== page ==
The automation of component making in airliner manufacturing may have been in full swing for decades, but 3D printing is the technology that is rapidly shifting from demonstration mode to conventional production applications.
Airbus has just posted these two images of a complex wing-engine pylon component using the 100 percent accuracy of the technique.
In a statement Airbus says:
Airbus completed for the first time the installation of a titanium 3D-printed bracket on an in-series production A350 XWB. The bracket, built using additive-layer manufacturing (ALM) technologies (also known as 3D-printing), is part of the aircraft pylon, the junction section between wings and engines.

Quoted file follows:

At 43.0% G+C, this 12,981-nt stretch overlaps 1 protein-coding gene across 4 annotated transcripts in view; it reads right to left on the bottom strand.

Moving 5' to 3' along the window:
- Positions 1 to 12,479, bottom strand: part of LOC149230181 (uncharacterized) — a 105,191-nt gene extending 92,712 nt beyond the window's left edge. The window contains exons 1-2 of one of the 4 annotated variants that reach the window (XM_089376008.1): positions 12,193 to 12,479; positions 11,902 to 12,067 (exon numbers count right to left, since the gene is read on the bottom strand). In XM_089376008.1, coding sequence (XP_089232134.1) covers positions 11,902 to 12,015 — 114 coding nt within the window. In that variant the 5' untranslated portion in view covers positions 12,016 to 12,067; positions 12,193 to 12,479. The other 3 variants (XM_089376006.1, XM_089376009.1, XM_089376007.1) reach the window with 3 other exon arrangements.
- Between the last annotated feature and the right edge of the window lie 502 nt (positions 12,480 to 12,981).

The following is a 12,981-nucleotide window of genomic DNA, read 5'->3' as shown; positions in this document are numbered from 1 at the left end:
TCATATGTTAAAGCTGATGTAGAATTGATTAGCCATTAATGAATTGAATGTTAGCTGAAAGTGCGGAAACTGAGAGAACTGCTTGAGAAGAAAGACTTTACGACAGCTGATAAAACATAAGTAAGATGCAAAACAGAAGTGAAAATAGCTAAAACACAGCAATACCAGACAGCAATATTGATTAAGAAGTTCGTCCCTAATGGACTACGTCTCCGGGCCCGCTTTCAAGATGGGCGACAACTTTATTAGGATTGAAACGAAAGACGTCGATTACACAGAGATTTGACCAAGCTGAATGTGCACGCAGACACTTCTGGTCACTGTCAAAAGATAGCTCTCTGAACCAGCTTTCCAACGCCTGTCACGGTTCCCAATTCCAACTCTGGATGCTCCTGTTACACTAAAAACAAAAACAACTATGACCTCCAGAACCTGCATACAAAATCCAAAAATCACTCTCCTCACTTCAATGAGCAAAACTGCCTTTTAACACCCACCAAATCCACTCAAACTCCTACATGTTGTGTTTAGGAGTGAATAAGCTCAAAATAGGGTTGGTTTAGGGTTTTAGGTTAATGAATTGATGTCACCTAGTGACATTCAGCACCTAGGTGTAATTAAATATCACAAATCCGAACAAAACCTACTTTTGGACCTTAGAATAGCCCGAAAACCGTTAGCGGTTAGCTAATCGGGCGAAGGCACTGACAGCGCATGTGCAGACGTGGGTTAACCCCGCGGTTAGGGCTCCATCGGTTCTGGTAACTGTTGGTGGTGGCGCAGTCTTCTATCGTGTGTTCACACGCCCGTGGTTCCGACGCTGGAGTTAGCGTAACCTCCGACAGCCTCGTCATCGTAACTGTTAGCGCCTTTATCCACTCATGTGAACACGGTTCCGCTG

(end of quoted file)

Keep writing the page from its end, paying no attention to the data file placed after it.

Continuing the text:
This is the first step towards qualification of more complex 3D-printed parts to be installed on production aircraft.
Additive-laying manufacturing ‘grows’ products from fine base material powder-such as aluminium, titanium, stainless steel and plastics-by adding thin layers of material in incremental stages, which enables complex components to be produced directly from computer-aided design.
3D-printed parts are already flying on some of Airbus A320neo and A350 XWB test aircraft. These include metal printed cabin brackets and bleed pipes.